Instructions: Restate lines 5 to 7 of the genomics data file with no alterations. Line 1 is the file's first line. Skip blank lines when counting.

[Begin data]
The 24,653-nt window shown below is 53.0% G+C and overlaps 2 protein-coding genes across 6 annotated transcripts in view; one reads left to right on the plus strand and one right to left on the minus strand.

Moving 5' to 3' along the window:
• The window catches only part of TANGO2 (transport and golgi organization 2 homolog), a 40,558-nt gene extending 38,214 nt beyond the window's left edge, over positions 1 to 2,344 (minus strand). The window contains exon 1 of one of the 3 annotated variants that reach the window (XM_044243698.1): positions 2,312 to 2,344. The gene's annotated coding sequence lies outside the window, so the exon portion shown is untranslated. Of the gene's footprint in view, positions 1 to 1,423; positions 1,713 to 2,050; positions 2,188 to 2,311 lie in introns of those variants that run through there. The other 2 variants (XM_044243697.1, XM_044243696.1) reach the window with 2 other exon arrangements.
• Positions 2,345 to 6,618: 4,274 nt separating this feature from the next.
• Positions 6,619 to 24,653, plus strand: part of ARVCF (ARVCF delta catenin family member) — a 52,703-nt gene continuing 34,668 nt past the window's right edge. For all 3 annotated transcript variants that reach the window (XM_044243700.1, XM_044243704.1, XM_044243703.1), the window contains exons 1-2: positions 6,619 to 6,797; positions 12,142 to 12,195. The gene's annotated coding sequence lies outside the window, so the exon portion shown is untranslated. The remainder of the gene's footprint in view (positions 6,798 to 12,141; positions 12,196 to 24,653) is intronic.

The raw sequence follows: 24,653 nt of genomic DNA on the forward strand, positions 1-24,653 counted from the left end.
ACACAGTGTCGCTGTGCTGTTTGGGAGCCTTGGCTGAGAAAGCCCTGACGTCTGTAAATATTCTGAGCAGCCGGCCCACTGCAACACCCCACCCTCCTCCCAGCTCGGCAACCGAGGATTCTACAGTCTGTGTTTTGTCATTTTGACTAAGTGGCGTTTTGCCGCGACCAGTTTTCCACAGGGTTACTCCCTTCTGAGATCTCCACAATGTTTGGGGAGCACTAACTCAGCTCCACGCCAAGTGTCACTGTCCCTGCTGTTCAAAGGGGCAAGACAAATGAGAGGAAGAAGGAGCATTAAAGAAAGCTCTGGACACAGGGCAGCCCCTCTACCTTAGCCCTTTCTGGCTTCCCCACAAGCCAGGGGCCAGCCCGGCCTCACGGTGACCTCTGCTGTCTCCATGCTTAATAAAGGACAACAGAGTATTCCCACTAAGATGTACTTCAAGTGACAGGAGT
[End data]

• Positions 6,619 to 24,653, plus strand: part of ARVCF (ARVCF delta catenin family member) — a 52,703-nt gene continuing 34,668 nt past the window's right edge. For all 3 annotated transcript variants that reach the window (XM_044243700.1, XM_044243704.1, XM_044243703.1), the window contains exons 1-2: positions 6,619 to 6,797; positions 12,142 to 12,195. The gene's annotated coding sequence lies outside the window, so the exon portion shown is untranslated. The remainder of the gene's footprint in view (positions 6,798 to 12,141; positions 12,196 to 24,653) is intronic.

The raw sequence follows: 24,653 nt of genomic DNA on the forward strand, positions 1-24,653 counted from the left end.
ACACAGTGTCGCTGTGCTGTTTGGGAGCCTTGGCTGAGAAAGCCCTGACGTCTGTAAATATTCTGAGCAGCCGGCCCACTGCAACACCCCACCCTCCTCCCAGCTCGGCAACCGAGGATTCTACAGTCTGTGTTTTGTCATTTTGACTAAGTGGCGTTTTGCCGCGACCAGTTTTCCACAGGGTTACTCCCTTCTGAGATCTCCACAATGTTTGGGGAGCACTAACTCAGCTCCACGCCAAGTGTCACTGTCCCTGCTGTTCAAAGGGGCAAGACAAATGAGAGGAAGAAGGAGCATTAAAGAAAGCTCTGGACACAGGGCAGCCCCTCTACCTTAGCCCTTTCTGGCTTCCCCACAAGCCAGGGGCCAGCCCGGCCTCACGGTGACCTCTGCTGTCTCCATGCTTAATAAAGGACAACAGAGTATTCCCACTAAGATGTACTTCAAGTGACAGGAGT